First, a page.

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Re: generalizing the planner knobs

From: Simon Riggs <simon(at)2ndquadrant(dot)com>
To: Martijn van Oosterhout <kleptog(at)svana(dot)org>
Cc: Csaba Nagy <nagy(at)ecircle-ag(dot)com>, Tom Lane <tgl(at)sss(dot)pgh(dot)pa(dot)us>,Greg Stark <gsstark(at)mit(dot)edu>,"Jonah H(dot) Harris" <jonah(dot)harris(at)gmail(dot)com>,Neil Conway <neilc(at)samurai(dot)com>,pgsql-hackers <pgsql-hackers(at)postgresql(dot)org>
Subject: Re: generalizing the planner knobs
Date: 2005-12-02 23:01:36
Message-ID: 1133564496.2906.696.camel@localhost.localdomain (view raw, whole thread or download thread mbox)
Lists: pgsql-hackers
On Fri, 2005-12-02 at 11:53 +0100, Martijn van Oosterhout wrote:
> On Fri, Dec 02, 2005 at 11:07:06AM +0100, Csaba Nagy wrote:
> > So for me the "hint" mechanism is good for telling the server that I'm
> > not interested at all in the BEST plan but which risks getting very bad
> > on occasions, but in a good enough plan which is safe.
> I'm wondering if long term another approach might be to have another
> parameter in the planner, cost_error or selectivity_error which is an
> indication of how accurate we think it is.
> So for example you have an index scan might cost x but with a possible
> error of 15% and the seqscan might cost y but with an error of 1%.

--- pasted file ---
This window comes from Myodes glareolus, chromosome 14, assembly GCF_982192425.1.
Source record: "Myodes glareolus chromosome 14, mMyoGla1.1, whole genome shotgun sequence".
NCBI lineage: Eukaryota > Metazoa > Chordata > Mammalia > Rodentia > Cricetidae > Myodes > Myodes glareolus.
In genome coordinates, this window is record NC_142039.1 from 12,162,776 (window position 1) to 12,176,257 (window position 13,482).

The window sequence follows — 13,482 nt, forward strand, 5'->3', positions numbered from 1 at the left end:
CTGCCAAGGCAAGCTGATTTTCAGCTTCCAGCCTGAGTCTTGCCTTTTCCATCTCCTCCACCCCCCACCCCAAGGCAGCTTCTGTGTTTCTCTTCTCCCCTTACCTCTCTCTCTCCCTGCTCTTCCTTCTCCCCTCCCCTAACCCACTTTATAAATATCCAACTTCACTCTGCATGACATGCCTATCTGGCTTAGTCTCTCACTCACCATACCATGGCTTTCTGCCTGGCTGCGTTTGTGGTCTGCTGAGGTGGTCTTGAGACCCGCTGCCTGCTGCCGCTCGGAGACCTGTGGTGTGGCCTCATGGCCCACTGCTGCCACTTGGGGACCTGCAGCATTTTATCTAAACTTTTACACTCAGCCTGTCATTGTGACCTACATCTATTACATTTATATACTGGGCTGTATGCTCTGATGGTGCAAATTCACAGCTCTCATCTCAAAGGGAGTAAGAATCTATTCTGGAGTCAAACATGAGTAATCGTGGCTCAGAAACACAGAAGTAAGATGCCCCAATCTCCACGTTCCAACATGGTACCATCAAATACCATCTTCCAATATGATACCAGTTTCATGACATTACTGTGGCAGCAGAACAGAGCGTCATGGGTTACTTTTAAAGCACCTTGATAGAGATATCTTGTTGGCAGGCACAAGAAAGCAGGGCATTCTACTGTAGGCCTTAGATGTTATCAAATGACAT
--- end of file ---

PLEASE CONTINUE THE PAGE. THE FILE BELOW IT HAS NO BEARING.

> The "error" for nested loop would be the product of the two inputs,
> whereas a merge join whould be much less sensetive to error. A sort or
> hash join would react badly to large variations of input.
> So in cases where there is a choice between two indexscans with one
> slightly more expensive and more accurate but can result in a mergejoin
> would be a better choice than a possibly highly selective index but
> without accurate info that needs to be fed into a nested loop. Even
> though the latter might look better, the former is the "safer" option.
> I think this would solve the problem where people see sudden flip-flops
> between good and bad plans. The downside is that it's yet another
> parameter for the planner to get wrong.

Measuring parameters more accurately is a lengthy experimental job, not
a theoretical one. I think we are just waiting for someone to do this.

> Unfortunatly, this is the kind of thing people write thesises on and I
> don't think many people have the grounding in statistics to make it all
> work.

I'd considered that before; its just a lot of work.

The theory of error propagation is straightforward: you just take the
root mean square of the errors on the parameters. 

Trouble is, many of the planning parameters are just guesses, so you
have no idea of the error estimates either. Hence you can't really
calculate the error propagation accurately enough to make a sensible
stab at risk control. But it would be useful sometimes, which is about
the best it gets with the planner.

Right now the worst part of the planner is:
- the estimation of number of distinct values, which is an inherent
statistical limitation
- need for multi-column interaction statistics

The two are somewhat related.

Best Regards, Simon Riggs

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